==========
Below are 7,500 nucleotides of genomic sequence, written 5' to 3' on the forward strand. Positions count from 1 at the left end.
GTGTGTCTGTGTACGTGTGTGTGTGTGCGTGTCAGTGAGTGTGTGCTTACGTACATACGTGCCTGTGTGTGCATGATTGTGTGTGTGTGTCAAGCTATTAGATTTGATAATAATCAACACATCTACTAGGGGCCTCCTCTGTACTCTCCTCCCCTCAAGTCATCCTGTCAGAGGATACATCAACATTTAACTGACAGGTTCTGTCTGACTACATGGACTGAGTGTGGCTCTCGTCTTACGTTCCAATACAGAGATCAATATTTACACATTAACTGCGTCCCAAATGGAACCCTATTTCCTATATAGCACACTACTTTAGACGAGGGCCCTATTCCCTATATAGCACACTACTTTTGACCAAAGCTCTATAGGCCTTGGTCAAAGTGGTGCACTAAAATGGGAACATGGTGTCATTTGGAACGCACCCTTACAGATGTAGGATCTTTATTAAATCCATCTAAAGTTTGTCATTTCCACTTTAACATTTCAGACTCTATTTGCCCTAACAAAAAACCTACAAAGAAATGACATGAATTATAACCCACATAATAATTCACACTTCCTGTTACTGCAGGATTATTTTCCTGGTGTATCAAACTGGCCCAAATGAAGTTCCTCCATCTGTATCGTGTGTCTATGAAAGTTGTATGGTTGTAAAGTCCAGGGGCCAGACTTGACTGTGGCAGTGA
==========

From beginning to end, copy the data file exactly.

Below are 7,500 nucleotides of genomic sequence, written 5' to 3' on the forward strand. Positions count from 1 at the left end.
GTGTGTCTGTGTACGTGTGTGTGTGTGCGTGTCAGTGAGTGTGTGCTTACGTACATACGTGCCTGTGTGTGCATGATTGTGTGTGTGTGTCAAGCTATTAGATTTGATAATAATCAACACATCTACTAGGGGCCTCCTCTGTACTCTCCTCCCCTCAAGTCATCCTGTCAGAGGATACATCAACATTTAACTGACAGGTTCTGTCTGACTACATGGACTGAGTGTGGCTCTCGTCTTACGTTCCAATACAGAGATCAATATTTACACATTAACTGCGTCCCAAATGGAACCCTATTTCCTATATAGCACACTACTTTAGACGAGGGCCCTATTCCCTATATAGCACACTACTTTTGACCAAAGCTCTATAGGCCTTGGTCAAAGTGGTGCACTAAAATGGGAACATGGTGTCATTTGGAACGCACCCTTACAGATGTAGGATCTTTATTAAATCCATCTAAAGTTTGTCATTTCCACTTTAACATTTCAGACTCTATTTGCCCTAACAAAAAACCTACAAAGAAATGACATGAATTATAACCCACATAATAATTCACACTTCCTGTTACTGCAGGATTATTTTCCTGGTGTATCAAACTGGCCCAAATGAAGTTCCTCCATCTGTATCGTGTGTCTATGAAAGTTGTATGGTTGTAAAGTCCAGGGGCCAGACTTGACTGTGGCAGTGA